The US Department of Justice is to distribute a further $92 million to FIFA and other football confederations to compensate them for corruption linked to the sport.
The money is to be paid to FIFA, which is world football's governing body, CONCACAF (the football confederation for North and Central America), CONMEBOL (the South American football confederation) and a range of national football federations.
The DOJ said last year that a total of $201 million would be paid in compensation for losses sustained to corruption schemes. The corruption was uncovered by DOJ investigations.
DOJ investigations have so far resulted in charges being brought against more than 50 individuals and corporate defendants from more than 20 countries. The bulk of the alleged wrongdoing related to the offer and receipt of bribes paid by sports marketing companies to soccer officials in exchange for the media and marketing rights to various football tournaments, and the laundering of those payments.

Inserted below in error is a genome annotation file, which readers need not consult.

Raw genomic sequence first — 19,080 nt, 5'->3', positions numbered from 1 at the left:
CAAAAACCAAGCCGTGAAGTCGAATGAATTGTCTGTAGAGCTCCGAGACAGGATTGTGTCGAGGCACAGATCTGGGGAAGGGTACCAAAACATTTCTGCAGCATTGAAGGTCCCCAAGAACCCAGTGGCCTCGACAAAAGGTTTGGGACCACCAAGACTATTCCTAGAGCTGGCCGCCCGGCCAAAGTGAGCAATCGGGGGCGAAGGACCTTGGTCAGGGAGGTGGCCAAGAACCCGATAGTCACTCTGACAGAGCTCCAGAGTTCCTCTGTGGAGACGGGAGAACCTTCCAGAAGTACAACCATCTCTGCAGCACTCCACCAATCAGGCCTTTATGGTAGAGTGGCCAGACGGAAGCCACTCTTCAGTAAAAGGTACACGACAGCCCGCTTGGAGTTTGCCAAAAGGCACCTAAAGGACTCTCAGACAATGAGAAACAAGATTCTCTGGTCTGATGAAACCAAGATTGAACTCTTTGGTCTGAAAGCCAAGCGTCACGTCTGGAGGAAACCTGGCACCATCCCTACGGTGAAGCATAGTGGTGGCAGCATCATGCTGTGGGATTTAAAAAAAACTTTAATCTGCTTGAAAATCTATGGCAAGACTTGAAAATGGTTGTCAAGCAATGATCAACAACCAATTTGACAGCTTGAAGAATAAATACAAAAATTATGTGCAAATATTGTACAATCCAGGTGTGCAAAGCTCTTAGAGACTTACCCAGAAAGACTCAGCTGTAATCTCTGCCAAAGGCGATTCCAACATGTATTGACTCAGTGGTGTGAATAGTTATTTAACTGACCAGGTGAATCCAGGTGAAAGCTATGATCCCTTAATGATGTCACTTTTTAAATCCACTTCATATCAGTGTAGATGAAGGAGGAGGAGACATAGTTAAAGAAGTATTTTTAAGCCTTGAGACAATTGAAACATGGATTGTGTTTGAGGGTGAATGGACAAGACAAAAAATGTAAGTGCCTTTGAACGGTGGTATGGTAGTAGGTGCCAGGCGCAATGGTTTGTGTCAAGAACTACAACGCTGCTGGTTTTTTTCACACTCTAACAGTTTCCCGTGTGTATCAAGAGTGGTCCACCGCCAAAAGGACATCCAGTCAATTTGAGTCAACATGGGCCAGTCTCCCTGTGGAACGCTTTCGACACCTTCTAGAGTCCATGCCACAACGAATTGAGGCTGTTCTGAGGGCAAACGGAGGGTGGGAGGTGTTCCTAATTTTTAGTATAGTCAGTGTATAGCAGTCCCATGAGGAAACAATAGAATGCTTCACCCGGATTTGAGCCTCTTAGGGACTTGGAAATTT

Money was seized from the bank accounts of former football officials that have been prosecuted for their involvement in the corruption.
The payments that are being made are just the latest episode in a scandal that came to light when a DOJ investigation into corruption in football led to dozens of FIFA officials being charged in 2015. The fact that money seized from those accused of wrongdoing is being used to compensate victims shows just how important asset forfeiture can be when dealing with widespread corruption.
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